Bryan Devonshire Would Rather Play Outside

Bryan Devonshire attends this years 2014 World Series of Poker Main Event. (Photo Credit: Erik Lemarquand)

Bryan Devonshire attends this years 2014 World Series of Poker Main Event. (Photo Credit: Erik Lemarquand)

Bryan Devonshire has over $2 million in career tournament earnings on the felt, but his real passion is for the outdoors. He’s only played two previous events this summer, before playing at this years 2014 World Series of Poker Main Event. Devonshire contends that poker isn’t as promising as it used to be. Though there are edges still to be had, one must always think about his hourly rate, both on and off the tables.

“I came out for four nights earlier this year, I played the No Limit Deuce, and the Pot Limit Omaha. Then I went back home. Tournaments just aren’t as lucrative anymore. There’s a lot of good players, and there’s not much incentive for endorsements anymore. Four years ago you won a bracelet and you got an endorsement package worth five or six figures.  Now you win a bracelet, and you’re just another one of many.”

“This summer I’ve been guiding white water boats all summer. It’s kind of what I did before I started pursing tournaments really hard. I love being outside, I love being around people and taking them outside. It’s always been a business aspiration of mine. It’s something I always had involved in my life to keep things balanced. I interrupted that to pursue tournaments with the intention of  pursing an endorsement deal, etc. That was fun while it lasted but, it just doesn’t exist anymore. Pokers always been about game selection, and as a professional it’s always been about my hourly. My hourly in Vegas isn’t that high anymore. Even during the series. People are really good at poker these days, there isn’t much new money anymore,” explained Devonshire.

Devonshire defines himself as a realist that doesn’t see the poker economy getting better anytime soon. At least not until legislation in most states are passed allowing online gaming.

“My long term plan has always been that once poker starts waning, figure out the next thing. I’m just a realist about poker. Unless there’s some new boom in the U.S. market, which I don’t really see happening with all of the legislative morality that we still embrace in this country – things just aren’t going to improve. People either quit or they get better. If they legalize online in every state, there would be another boom, but I don’t ever see that happening,” said Devonshire.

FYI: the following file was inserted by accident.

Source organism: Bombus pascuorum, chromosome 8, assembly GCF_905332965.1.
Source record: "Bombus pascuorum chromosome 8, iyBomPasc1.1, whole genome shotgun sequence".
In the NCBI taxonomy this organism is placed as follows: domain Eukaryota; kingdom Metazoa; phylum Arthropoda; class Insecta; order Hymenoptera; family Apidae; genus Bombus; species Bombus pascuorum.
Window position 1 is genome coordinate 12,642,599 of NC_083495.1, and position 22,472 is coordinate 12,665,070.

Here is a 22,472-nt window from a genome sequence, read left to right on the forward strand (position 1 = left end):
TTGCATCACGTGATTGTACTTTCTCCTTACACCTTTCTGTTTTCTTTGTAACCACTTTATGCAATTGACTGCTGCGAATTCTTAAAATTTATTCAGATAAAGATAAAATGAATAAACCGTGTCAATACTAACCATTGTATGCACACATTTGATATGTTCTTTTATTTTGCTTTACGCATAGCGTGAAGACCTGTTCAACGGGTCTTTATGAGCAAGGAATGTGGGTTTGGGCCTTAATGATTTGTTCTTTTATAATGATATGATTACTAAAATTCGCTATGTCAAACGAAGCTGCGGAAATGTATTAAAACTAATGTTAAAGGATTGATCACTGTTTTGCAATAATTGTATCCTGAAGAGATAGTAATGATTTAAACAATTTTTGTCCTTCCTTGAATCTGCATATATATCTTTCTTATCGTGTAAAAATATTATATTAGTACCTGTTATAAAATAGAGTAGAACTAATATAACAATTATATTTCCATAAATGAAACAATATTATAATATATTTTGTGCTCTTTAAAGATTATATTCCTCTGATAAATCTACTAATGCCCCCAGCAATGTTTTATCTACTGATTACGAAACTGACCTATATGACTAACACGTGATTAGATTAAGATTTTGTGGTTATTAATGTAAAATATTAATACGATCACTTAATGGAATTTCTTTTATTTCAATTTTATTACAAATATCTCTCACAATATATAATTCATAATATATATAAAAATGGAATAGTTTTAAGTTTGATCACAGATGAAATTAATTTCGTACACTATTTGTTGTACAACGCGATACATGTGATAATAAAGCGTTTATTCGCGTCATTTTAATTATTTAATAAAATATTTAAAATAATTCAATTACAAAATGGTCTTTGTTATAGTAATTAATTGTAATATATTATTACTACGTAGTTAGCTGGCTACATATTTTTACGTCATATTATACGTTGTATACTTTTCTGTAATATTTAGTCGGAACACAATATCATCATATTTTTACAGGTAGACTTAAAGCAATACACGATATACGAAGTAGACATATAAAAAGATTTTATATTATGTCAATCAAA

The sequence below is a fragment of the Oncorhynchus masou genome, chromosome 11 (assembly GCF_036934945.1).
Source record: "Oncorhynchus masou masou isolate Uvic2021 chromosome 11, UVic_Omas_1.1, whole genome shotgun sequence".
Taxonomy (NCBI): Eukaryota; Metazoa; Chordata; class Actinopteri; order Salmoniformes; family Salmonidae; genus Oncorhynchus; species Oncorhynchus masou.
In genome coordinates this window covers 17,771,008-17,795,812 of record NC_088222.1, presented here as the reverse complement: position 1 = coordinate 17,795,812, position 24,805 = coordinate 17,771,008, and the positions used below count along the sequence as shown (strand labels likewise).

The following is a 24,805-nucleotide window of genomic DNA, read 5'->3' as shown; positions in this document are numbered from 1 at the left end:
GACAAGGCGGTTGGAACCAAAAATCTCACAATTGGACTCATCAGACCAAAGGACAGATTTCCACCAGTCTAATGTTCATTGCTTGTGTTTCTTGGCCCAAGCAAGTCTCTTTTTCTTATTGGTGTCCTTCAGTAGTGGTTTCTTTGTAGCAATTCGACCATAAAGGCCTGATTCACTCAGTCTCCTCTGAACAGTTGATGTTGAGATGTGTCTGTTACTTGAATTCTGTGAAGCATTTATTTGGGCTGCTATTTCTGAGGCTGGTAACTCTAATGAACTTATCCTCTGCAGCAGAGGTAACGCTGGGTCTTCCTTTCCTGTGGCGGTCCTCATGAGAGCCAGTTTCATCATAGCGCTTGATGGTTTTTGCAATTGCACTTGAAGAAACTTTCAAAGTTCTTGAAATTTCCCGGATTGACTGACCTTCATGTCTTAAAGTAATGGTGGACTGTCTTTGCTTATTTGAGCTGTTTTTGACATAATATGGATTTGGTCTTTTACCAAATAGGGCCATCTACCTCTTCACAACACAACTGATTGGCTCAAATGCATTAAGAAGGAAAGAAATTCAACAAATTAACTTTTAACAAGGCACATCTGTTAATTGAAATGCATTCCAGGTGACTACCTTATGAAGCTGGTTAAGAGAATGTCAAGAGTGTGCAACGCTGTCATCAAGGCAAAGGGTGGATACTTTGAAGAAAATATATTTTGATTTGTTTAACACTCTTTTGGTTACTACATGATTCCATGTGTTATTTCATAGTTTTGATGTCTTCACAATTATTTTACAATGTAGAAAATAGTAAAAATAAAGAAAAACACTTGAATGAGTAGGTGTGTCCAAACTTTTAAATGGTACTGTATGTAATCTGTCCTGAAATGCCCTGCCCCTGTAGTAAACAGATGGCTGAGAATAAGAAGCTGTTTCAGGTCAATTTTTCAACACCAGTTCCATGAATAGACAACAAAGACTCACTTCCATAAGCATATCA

“People playing poker right now have played for awhile. People that are here for their first World Series generally come from an online  background, and they’re good. Where ROIs (returns on investment) were once in the hundred percent range, now they’re in the thirty, forty, or fifty percent range if you’re really good. Obviously that’s different with the Main Event and different events here and there. And the way they treat you out here, is pretty poor, too. So, I’m over it. I’m happy to go back and work outside.”

Devonshire explains that part of the problem he has with the World Series of Poker is how it’s ran, and how the staff treats their patrons.

“It comes down to actually caring about your customer around here. There’s this prevailing attitude at the World Series that people will come no matter how they treat them. And it’s true. So I cant blame them for making a ton of money off it.”

“For example, last time when I came out, I tried to start a cash game over here, and the cash games were dead because they rake more than everybody else in town. They give you the worst cards in town, the worst dealers in town, and they just have a poor attitude in general. And so this game gets going around 5:30 or 6, and he wants to collect time at 5:39, and we complain. Then he gives me shit for complaining about not wanting to pay time at 5:39 on a new game. And I’m saying that nobody collects time on the first down on a brand new game, especially one that isn’t full with a new list. We’re only three minutes in. So instead of saying, ‘yeah my bad, lets get the cards in the air, we’ll take time at six,’ he starts a fight with the entire table, myself included, and the game breaks. People are pissed, and the fish in the game are feeling deterred from playing anything at all,” said Devonshire.

“It’s like Bellagio; after the floor staff had that attitude for so many years, they realized they weren’t the shit anymore. So they started taking care of people, and now Bellagio is a great room again. So yeah, the fish don’t play cash anymore, it used to be that they’d bust a tournament and they’d play cash all day, but where are they now?”

As of Level 7, Devonshire had accumulated approximately 72,400 chips on Day 2c of the 2014 World Series of Poker Main Event.

 

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